My first recollections of art exposure was with a Pysanka (decorated Ukrainian Easter egg) we had, and then doing my own Pysanka’s via dye-dipping. Those early memories must have made quite an impact sub-consciously, because it was 40 years later that I began feeling the call to create glimpses of life in British Columbia.
This led right back to the Pysanka and my grandma, and the single wood chest she had when she fled the Ukraine. The symbols on the Pysanka and that solitary chest as a symbol of courage sparked a desire to journey into the past/my past.
What I found on that journey was an ancient art-form over 1000 years in the making, full of designs, symbols and art, capturing life and thought of the Ukrainian people. The small distant candle became a roaring bonfire when I learned that their legends always make reference to the art-form as a force of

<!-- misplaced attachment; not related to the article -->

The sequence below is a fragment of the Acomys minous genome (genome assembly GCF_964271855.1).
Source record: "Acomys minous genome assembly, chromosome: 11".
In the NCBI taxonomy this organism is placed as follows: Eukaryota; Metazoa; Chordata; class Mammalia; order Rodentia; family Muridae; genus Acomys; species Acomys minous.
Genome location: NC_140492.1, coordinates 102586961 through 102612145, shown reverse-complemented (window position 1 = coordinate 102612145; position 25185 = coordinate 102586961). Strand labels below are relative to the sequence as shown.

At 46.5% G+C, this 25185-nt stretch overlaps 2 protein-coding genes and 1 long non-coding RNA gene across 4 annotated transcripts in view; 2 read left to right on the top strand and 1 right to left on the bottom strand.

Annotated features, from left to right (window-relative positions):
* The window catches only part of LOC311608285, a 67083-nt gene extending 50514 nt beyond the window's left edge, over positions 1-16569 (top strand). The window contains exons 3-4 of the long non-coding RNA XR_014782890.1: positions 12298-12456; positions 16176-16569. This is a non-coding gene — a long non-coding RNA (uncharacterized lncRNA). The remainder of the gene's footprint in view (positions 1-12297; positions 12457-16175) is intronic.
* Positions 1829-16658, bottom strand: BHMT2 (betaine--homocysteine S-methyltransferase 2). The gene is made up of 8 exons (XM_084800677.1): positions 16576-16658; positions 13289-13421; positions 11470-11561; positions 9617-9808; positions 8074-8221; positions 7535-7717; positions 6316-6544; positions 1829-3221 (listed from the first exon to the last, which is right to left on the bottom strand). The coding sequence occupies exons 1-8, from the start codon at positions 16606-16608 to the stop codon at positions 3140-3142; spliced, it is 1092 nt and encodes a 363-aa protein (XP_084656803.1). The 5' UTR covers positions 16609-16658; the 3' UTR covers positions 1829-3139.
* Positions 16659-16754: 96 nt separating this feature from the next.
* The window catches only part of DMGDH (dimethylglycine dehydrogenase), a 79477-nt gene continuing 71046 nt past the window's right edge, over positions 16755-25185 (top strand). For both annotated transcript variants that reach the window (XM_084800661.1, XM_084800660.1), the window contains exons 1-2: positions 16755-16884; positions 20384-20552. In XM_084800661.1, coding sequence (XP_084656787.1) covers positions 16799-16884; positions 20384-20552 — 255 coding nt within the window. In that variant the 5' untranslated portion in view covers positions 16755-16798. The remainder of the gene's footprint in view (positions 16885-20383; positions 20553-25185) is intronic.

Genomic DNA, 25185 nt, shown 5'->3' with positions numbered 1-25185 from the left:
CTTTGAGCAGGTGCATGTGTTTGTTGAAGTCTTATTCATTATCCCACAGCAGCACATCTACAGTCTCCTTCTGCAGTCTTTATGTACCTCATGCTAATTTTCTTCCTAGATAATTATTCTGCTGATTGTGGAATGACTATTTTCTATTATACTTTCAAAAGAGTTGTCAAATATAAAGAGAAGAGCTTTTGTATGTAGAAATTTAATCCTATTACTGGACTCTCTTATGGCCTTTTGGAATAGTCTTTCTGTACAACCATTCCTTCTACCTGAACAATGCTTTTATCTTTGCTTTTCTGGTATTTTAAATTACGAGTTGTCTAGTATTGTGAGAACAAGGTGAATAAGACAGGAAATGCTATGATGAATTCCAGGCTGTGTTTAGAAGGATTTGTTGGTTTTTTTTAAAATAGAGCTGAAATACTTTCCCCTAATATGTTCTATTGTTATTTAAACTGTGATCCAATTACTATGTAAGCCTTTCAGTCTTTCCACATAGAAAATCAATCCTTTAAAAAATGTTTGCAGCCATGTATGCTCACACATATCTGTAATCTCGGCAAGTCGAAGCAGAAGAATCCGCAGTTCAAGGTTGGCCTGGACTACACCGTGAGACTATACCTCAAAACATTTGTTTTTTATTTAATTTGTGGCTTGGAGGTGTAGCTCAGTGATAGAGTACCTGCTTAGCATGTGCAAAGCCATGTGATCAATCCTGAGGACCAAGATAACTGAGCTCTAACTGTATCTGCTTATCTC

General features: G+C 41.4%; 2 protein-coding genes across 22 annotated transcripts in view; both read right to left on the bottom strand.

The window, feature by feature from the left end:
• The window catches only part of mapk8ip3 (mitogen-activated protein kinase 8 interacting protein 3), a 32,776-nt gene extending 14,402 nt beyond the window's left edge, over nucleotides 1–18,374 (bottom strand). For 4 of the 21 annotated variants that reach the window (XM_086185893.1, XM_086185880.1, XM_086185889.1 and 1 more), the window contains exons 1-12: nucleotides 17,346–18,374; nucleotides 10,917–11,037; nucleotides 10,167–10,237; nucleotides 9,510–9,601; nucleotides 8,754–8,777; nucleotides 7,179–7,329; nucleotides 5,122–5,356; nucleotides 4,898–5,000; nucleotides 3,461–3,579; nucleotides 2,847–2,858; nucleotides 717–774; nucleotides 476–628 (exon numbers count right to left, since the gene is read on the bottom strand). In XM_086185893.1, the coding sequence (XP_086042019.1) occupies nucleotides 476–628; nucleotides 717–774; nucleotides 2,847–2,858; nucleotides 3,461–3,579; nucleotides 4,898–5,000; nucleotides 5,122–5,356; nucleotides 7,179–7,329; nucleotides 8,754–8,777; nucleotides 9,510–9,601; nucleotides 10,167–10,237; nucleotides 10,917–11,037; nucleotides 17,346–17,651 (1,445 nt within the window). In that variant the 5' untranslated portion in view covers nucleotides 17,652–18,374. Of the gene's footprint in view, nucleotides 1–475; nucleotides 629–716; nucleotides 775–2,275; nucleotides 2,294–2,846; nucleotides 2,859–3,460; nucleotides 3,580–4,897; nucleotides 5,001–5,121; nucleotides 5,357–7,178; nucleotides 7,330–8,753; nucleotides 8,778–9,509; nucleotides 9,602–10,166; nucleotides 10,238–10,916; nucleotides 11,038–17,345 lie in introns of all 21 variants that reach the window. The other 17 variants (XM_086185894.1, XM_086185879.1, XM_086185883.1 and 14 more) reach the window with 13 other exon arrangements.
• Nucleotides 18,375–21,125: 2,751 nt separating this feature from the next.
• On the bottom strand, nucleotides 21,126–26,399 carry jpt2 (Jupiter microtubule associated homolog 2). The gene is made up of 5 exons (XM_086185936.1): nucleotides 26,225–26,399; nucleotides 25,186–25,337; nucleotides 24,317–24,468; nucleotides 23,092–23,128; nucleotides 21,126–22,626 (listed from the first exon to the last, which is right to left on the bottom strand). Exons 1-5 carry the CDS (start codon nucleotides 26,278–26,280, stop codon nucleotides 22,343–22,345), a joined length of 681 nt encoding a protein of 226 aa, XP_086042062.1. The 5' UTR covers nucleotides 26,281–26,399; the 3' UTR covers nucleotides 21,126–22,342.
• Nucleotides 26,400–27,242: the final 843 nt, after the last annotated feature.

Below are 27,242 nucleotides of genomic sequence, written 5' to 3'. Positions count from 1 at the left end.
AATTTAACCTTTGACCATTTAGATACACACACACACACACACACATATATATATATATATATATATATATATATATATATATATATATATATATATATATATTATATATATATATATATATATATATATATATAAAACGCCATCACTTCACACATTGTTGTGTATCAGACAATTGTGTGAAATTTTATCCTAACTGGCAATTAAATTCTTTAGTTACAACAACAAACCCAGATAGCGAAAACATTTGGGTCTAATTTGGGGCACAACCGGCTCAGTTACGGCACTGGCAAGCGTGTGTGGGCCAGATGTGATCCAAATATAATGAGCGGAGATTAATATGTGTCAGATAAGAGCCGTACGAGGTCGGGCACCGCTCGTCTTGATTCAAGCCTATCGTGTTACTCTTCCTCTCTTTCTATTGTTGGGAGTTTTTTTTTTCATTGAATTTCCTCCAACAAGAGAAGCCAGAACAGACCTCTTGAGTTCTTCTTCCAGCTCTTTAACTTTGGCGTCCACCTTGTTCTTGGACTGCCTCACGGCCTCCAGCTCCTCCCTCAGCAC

light to repel the dark, a physical storyboard with an underlying spiritual component.
Further oxygenating the flame was the organic nature of the art-form, there is no rigid set of rules and regulations, it changes and flows with the people, their minds, their hearts. The multi-dimensional aspect coupled with this freedom of form is the foundation stone upon which I build/create.
My hope is that my art is the push for people at the top of a hill sitting on their toboggan waiting for a trip; to look into its physical and go deeper into the aether of life and light. There is a glory in the inspiration BC plants and animals provide me that lies just under the surface, a timeless, boundless world, that when traveled profoundly effects our understanding and interactions on this plane.
After the ride has ended and you climb back up the hill a smile forms, the mind is quiet and the heart is lightened, the light has dispersed the dark.
Brian Edward Casey